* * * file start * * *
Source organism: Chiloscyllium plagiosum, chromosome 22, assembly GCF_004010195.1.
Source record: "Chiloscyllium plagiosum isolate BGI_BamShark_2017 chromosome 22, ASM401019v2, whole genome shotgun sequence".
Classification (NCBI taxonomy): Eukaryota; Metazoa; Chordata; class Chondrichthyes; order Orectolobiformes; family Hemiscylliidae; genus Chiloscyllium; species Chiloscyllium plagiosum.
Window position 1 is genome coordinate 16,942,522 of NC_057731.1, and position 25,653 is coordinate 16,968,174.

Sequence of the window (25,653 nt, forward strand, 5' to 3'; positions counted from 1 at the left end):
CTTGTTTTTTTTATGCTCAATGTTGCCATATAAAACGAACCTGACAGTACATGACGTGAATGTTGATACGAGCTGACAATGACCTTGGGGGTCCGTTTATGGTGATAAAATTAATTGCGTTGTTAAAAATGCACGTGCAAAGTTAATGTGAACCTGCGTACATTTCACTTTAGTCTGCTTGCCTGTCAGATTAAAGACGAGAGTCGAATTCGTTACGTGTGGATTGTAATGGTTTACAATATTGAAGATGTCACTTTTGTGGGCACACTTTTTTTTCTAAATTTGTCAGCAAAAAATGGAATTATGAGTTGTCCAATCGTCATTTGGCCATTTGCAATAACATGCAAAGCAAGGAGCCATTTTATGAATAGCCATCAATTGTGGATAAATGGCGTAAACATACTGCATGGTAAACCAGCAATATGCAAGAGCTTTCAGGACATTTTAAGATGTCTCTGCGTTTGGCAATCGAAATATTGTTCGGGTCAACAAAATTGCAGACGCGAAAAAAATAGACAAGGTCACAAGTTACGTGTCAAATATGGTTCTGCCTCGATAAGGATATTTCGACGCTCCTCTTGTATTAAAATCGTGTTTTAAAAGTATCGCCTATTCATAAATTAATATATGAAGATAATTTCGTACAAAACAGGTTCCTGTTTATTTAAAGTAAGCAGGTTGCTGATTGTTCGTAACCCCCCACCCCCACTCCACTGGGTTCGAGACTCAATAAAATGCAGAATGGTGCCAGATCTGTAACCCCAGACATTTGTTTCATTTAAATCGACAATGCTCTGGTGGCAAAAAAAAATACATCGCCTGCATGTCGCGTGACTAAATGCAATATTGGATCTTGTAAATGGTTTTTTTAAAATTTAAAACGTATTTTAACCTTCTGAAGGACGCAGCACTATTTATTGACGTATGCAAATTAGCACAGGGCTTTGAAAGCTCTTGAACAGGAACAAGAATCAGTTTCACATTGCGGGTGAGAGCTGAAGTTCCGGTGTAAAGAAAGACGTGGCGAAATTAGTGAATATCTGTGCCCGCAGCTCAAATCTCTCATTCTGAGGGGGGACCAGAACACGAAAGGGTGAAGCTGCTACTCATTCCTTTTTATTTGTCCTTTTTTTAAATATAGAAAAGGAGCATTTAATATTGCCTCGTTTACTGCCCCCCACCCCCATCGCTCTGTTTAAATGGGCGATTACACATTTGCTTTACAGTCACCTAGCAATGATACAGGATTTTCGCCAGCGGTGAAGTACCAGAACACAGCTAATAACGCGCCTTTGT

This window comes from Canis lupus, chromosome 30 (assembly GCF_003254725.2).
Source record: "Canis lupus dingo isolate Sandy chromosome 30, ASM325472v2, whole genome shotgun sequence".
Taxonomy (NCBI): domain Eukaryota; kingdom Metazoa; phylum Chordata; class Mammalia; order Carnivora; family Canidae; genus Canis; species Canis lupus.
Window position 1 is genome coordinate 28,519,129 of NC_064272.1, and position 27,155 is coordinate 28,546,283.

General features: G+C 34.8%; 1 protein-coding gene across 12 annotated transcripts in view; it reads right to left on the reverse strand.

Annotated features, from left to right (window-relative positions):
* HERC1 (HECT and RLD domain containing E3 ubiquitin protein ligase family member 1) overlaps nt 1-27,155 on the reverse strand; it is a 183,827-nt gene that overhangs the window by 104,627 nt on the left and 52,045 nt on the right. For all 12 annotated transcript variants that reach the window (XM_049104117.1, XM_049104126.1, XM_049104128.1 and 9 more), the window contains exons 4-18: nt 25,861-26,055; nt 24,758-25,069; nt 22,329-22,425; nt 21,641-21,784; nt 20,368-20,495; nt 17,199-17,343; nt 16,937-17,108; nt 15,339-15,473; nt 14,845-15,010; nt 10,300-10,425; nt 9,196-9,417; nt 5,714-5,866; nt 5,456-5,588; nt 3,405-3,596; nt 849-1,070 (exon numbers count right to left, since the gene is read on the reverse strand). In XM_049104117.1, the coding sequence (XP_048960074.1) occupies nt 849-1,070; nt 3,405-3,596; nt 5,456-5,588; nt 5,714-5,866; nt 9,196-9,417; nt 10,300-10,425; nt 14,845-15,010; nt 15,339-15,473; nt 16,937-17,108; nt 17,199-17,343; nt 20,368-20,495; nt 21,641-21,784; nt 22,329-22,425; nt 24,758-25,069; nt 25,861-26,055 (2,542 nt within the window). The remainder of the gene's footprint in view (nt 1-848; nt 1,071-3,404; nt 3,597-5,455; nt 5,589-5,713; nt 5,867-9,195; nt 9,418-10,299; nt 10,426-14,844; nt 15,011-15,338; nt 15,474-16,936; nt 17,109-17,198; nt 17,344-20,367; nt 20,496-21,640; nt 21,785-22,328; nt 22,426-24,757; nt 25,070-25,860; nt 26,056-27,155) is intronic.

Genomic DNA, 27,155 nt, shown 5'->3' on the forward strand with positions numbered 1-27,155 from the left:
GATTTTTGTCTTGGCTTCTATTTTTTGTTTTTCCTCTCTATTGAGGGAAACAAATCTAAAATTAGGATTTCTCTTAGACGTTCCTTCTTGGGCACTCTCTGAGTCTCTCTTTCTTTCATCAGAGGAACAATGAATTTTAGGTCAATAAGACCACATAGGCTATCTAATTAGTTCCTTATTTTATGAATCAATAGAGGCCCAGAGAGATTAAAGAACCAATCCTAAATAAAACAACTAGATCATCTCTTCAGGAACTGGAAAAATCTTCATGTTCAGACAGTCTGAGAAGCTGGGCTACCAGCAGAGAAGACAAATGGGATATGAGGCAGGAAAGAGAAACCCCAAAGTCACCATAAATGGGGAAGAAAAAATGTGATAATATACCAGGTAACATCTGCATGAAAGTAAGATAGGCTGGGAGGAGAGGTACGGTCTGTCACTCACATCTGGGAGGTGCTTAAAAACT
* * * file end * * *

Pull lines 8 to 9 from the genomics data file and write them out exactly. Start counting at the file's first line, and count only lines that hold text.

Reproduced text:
Source record: "Canis lupus dingo isolate Sandy chromosome 30, ASM325472v2, whole genome shotgun sequence".
Taxonomy (NCBI): domain Eukaryota; kingdom Metazoa; phylum Chordata; class Mammalia; order Carnivora; family Canidae; genus Canis; species Canis lupus.